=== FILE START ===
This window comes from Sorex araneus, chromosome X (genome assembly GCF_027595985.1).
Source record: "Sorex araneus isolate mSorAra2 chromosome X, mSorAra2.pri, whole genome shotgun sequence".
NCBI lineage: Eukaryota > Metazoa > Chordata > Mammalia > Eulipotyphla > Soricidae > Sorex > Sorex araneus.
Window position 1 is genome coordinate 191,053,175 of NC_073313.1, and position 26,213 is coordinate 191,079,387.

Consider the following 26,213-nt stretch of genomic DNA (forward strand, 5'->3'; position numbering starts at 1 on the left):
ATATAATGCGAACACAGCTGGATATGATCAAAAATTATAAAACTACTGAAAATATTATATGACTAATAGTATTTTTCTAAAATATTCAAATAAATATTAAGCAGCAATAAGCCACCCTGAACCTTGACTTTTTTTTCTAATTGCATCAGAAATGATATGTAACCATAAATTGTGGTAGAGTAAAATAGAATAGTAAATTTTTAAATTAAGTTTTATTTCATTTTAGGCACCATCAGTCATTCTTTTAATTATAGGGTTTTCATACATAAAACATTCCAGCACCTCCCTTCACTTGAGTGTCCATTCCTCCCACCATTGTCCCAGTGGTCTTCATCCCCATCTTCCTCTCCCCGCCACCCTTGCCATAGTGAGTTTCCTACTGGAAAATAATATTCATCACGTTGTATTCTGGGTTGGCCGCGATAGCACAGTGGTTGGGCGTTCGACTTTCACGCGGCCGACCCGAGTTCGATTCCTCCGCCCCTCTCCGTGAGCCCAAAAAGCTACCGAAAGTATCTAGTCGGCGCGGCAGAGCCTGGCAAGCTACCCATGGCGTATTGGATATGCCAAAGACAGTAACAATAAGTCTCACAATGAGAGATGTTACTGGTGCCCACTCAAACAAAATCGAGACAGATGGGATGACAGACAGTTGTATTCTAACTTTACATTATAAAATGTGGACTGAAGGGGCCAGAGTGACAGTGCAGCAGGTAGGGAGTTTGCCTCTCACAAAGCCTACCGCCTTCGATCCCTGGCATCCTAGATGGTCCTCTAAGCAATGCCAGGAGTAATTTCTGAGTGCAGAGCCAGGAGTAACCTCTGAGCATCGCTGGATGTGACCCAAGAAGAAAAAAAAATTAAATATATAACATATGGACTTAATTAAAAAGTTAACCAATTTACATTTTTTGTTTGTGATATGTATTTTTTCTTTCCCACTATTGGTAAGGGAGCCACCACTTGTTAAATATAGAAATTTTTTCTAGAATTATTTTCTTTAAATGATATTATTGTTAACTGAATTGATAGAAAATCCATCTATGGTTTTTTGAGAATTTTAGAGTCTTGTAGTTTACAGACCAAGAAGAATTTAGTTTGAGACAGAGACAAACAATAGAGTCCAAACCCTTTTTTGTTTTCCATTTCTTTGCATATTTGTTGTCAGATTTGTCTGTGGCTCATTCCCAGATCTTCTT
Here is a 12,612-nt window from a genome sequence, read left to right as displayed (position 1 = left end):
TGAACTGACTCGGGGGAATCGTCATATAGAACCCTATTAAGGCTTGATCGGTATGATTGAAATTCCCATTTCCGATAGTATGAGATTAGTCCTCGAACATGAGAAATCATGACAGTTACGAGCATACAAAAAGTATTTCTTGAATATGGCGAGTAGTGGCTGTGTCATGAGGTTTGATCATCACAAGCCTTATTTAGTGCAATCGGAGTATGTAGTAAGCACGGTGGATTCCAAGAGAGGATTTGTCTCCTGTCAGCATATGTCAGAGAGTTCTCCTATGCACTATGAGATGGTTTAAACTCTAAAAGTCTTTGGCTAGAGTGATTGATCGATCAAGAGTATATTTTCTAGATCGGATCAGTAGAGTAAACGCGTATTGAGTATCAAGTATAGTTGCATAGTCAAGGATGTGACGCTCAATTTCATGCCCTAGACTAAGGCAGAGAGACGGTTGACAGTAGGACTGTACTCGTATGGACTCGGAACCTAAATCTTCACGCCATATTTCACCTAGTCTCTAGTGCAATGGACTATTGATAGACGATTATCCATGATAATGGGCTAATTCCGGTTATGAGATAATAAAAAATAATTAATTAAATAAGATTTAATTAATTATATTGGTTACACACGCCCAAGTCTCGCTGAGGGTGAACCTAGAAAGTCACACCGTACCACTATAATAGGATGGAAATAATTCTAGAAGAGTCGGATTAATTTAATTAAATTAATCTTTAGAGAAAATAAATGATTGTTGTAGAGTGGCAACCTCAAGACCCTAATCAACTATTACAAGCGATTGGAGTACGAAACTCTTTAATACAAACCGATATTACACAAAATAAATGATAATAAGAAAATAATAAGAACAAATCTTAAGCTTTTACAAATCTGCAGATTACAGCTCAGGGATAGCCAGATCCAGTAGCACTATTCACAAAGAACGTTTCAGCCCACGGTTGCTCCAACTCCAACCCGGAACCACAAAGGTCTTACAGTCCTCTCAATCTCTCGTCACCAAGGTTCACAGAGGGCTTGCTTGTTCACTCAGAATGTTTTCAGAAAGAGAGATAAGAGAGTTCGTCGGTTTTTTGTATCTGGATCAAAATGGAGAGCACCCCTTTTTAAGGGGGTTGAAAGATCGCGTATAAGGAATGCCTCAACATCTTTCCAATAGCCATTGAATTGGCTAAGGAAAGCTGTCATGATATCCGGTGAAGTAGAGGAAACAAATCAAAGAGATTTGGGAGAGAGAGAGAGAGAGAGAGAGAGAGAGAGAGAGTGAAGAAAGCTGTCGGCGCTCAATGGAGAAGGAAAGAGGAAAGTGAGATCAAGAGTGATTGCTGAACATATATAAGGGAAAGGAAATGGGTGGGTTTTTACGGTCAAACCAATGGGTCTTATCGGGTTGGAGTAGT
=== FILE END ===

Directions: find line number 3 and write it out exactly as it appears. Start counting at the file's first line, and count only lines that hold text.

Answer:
NCBI lineage: Eukaryota > Metazoa > Chordata > Mammalia > Eulipotyphla > Soricidae > Sorex > Sorex araneus.